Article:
Foreign journalists allege harassment at airport and elsewhere

At FPA's Annual General Meeting, several journalists from different countries complained they had been harassed when they entered Israel via Ben-Gurion Airport or Eilat.

By
April 27, 2009 20:40
2 minute read.
Foreign journalists allege harassment at airport and elsewhere

foreign press 248.88. (photo credit: Ariel Jerozolimski)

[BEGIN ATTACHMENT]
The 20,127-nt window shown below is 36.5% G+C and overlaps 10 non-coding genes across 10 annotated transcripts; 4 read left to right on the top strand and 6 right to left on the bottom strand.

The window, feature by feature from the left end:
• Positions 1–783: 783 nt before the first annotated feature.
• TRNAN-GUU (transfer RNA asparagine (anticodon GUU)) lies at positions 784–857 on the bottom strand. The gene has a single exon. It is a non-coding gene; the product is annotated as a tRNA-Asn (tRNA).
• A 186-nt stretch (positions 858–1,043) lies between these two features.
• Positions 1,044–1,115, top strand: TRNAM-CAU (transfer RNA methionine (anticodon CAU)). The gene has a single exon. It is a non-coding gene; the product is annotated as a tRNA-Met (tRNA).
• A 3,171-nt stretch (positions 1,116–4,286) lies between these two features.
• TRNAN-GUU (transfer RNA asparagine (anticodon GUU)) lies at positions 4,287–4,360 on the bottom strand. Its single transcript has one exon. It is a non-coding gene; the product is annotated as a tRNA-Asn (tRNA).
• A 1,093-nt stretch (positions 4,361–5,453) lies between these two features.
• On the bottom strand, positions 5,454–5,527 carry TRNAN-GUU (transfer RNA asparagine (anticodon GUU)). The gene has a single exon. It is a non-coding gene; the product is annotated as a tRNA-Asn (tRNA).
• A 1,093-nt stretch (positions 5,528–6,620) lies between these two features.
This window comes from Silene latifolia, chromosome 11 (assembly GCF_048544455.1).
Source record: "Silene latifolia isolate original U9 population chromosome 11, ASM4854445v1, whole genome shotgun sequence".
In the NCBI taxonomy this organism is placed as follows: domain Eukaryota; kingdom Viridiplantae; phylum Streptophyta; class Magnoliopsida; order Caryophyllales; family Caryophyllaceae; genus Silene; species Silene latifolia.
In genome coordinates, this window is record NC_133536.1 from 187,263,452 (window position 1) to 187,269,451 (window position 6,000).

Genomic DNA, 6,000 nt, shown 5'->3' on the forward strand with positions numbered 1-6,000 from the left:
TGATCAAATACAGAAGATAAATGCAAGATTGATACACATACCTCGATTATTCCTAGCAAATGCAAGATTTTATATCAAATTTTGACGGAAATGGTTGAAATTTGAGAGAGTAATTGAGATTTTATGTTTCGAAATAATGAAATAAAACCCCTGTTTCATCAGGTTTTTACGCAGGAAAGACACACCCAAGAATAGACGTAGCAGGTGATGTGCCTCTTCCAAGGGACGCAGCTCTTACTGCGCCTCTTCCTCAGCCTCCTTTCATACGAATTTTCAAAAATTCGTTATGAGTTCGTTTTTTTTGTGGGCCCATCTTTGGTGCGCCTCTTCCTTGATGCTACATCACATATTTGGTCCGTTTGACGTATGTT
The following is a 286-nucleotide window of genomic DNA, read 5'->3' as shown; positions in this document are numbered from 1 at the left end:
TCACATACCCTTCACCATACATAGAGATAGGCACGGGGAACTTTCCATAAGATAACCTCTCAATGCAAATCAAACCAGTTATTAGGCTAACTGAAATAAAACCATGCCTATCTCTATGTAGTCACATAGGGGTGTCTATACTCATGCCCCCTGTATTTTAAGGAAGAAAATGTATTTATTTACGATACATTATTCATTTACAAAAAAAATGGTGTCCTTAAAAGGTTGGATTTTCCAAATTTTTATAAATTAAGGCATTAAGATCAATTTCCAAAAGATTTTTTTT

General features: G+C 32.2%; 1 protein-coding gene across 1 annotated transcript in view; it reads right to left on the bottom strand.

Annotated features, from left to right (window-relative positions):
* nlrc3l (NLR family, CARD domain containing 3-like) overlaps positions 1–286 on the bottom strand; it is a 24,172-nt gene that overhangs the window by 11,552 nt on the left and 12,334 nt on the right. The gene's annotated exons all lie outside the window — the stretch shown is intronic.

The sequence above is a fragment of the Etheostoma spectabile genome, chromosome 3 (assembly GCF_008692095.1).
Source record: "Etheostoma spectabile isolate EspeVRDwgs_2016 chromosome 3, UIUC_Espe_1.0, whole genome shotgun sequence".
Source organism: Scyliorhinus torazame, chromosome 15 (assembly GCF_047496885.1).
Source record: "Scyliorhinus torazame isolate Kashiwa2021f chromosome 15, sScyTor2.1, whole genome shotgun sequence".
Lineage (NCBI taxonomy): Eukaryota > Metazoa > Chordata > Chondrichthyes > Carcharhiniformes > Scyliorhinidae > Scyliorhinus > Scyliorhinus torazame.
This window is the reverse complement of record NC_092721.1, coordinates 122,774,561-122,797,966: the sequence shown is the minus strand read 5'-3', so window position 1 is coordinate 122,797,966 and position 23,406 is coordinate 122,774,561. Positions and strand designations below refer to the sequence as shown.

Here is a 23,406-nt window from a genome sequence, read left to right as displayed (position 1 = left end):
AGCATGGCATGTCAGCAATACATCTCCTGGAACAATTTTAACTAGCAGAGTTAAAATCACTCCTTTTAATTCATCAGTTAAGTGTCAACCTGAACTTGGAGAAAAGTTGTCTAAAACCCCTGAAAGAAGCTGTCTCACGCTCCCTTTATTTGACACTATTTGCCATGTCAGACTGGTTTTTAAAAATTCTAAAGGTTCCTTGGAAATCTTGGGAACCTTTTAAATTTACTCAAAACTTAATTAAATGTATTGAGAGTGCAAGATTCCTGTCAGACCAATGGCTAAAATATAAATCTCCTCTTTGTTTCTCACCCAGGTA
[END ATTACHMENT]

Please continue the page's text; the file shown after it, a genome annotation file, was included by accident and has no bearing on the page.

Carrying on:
Members of the Foreign Press Association in Israel are complaining of harassment and discrimination. At the FPA's Annual General Meeting in Jerusalem on Monday, several journalists from different countries complained they had been harassed when they entered Israel via Ben-Gurion Airport or Eilat. Some said that they had been taken aside into a separate room for questioning and that the process sometimes took hours. They also cited difficulties in having work visas renewed, and one journalist, in Israel for several years, said she had almost been expelled but was fortunate enough to have the phone number of an interior ministry official who could help her. Another journalist who has lived in Israel for even longer said that every time he returned to Israel from abroad he was questioned as if he were an enemy alien. He also contended that the foreign press was treated as hostile. Regarding discrimination, foreign journalists said that when they had to go to places with tight security, such as the Prime Minister's Office or residence, they always had to stand in line for a long time and their credentials, though issued by the Government Press Office, were double- and triple-checked, whereas Israeli journalists just sailed through without any trouble. Some journalists were still fuming about having been denied access to Gaza during Operation Cast Lead. When The Jerusalem Post put these matters to GPO director Daniel Seaman, he said the office was no longer responsible for work permits and that all complaints should be directed to the Interior Ministry. As for journalists being detained at the airport, Seaman regretted the inconvenience, but said that in today's security climate - not just in Israel, but all over the world - people had to understand that any security precautions were not of a personal nature and carried out on a whim, but were part of a general policy. Seaman, a US citizen, said that whenever he went back to the US and authorities saw that his passport had been issued in Jerusalem, they would spend a long time questioning him. He said he did not regard the Americans as being hostile when they did this; it was part of a security-related process, and he accepted it as such. He suggested that foreign journalists take a similar attitude. Seaman said security reasons for detaining journalists at the airport could not always be elaborated on. It is the duty of airport security to ensure that journalists are not intentionally or unintentionally being used for espionage or sabotage. Seaman challenged the FPA to prove to him that no journalist anywhere had ever been used for espionage. With regard to treating foreign correspondents as hostile, Seaman dismissed this as a rash generalization, but said that when foreign journalists made derogatory remarks about Israel, they couldn't expect not to be answered in kind. "My first duty is to the State of Israel," he said, explaining that he was not prepared to tolerate anyone besmirching the country's reputation. On the issue of discrimination, Seaman said that all over the world, local press had an advantage over foreign press, and Israel was no exception. While he understood the frustration of journalists who could not get into Gaza, he pointed out that in other parts of the world, the authorities also clamped down on allowing journalists into war zones, and there was no logic in singling out Israel for criticism when similar restrictions were being applied elsewhere.


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